Younis’ commitment to making accessible theatre that reflects audiences and their communities is undeniably what makes this space unique. At a time where Londoners feel dispossessed, displaced or disregarded, it provides something of a relief to see a physical space led by such a powerful vision for marginalised voices on an accessible platform. For them, the redevelopment is more than performing plays in “some majestic building.” Increasing capacity and having spaces for hire facilitated a new pricing strategy which means that the Bush are able to offer cheaper tickets to bring in audiences that would have been excluded. The theatre’s potential for longevity seems indisputable; in the director’s words “if the model wasn’t workable we wouldn’t be sat here today”.
As people of colour in the capital the effects of racism play out to varying degrees on our daily lives, whether through the failure of representation and the mis-telling of histories, or in the blatant political failures which question our very right to exist in this country. In the borough of Hammersmith and Fulham the night of the Brexit referendum result saw a Polish community centre which was over half a century old covered in xenophobic graffiti. Remembering the surreality of that time Younis reflects “what’s great about this community, a protest march was held about two weeks later from Shepherd’s Bush green to Ravenscourt Park”.
Far from seeing his work as distant from activism and resistance, Younis rejects the notion that “art has the privilege of just sitting back and just looking on as everyone else struggles”. Instead, he sees art “as a mode for social change” and there is no mistaking that. The re-opening of this space creates an opportunity to nurture theatre which aims to embody the political landscape; already March 25th sees the documentary Generation Revolution welcomed into the building.
“In another 20/30 years when people look back and say ‘God, how did they raise that much money?’ ‘What did they choose to open their theatre with?’ I want people to look back at this moment and acknowledge that we did Black Lives, Black Words because it reflected just where we were at in our thinking, politically and artistically and it’s the perfect marriage of those two things.”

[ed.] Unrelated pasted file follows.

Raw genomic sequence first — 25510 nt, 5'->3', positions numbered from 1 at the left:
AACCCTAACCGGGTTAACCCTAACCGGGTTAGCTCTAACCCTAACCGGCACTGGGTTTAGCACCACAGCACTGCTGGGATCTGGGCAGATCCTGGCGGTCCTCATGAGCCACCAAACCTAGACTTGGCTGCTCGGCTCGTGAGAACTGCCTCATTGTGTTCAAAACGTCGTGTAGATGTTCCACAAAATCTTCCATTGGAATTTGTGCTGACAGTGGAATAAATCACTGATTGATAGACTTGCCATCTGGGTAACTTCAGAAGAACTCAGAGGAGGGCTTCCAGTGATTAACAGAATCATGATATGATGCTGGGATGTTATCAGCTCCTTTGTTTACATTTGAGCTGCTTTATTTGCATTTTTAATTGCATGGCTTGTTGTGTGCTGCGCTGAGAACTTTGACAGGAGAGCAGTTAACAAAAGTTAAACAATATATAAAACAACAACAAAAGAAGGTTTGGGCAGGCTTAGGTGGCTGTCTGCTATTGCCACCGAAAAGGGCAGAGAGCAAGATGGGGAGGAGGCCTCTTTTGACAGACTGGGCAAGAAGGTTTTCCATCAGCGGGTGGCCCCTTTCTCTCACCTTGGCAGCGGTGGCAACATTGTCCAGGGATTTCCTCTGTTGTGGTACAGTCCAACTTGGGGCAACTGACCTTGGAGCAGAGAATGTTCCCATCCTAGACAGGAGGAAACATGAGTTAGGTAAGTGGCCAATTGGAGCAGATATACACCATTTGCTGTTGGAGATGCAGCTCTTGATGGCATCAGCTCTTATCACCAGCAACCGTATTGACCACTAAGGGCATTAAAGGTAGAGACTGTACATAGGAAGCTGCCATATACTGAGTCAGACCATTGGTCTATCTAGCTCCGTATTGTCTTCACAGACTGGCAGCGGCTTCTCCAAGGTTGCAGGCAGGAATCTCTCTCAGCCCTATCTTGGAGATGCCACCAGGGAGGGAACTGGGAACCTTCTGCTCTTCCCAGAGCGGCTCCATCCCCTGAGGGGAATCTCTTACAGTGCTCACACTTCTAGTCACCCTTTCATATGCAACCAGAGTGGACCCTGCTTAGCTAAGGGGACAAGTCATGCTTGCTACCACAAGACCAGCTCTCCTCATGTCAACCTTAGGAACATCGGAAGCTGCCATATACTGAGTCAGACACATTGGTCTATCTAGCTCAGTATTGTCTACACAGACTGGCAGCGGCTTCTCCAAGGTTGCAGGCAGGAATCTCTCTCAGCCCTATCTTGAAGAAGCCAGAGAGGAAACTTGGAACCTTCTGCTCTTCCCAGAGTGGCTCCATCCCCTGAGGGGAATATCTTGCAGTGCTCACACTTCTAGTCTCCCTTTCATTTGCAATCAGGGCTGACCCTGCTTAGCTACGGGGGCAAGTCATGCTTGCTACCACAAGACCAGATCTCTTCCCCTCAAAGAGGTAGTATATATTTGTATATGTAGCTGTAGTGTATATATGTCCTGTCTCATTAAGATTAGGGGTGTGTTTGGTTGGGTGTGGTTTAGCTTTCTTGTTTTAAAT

On March 18th when the doors re-open Black Lives, Black Words will inaugurate the stage making a clear statement about the future of theatre and the role it can and should play in society. A play created by Reginald Edmond in Chicago as a response to the Black Lives Matter movement it has toured the US and Canada as a series of short plays. Here in the UK, Bush Theatre has commissioned four British writers Rachel De–Lahay, Winsome Pinnock, Somalia Seaton and Mojisola Adebayo to contribute alongside two writers from the US.
Centring marginalised voices who are usually absent from both stage and seating, Bush Theatre (re)begins as it means to go on. Younis’ vision of art that invites the community in, rather than excludes, promises to challenge political assumptions and perceptions of theatre alike, with implications for the medium in London and across the UK.
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Take Back The City community activist and co-founder of Our Fathers and Us, a research project on Black British fatherhood, Zahra’s truest loves include hip hop, Lewisham and theories of revolution. Also a trilingual travel addict, you can usually catch her skipping borders across continents whilst trying to understand the true meaning of diaspora. Twitter: @ZahraDalilah1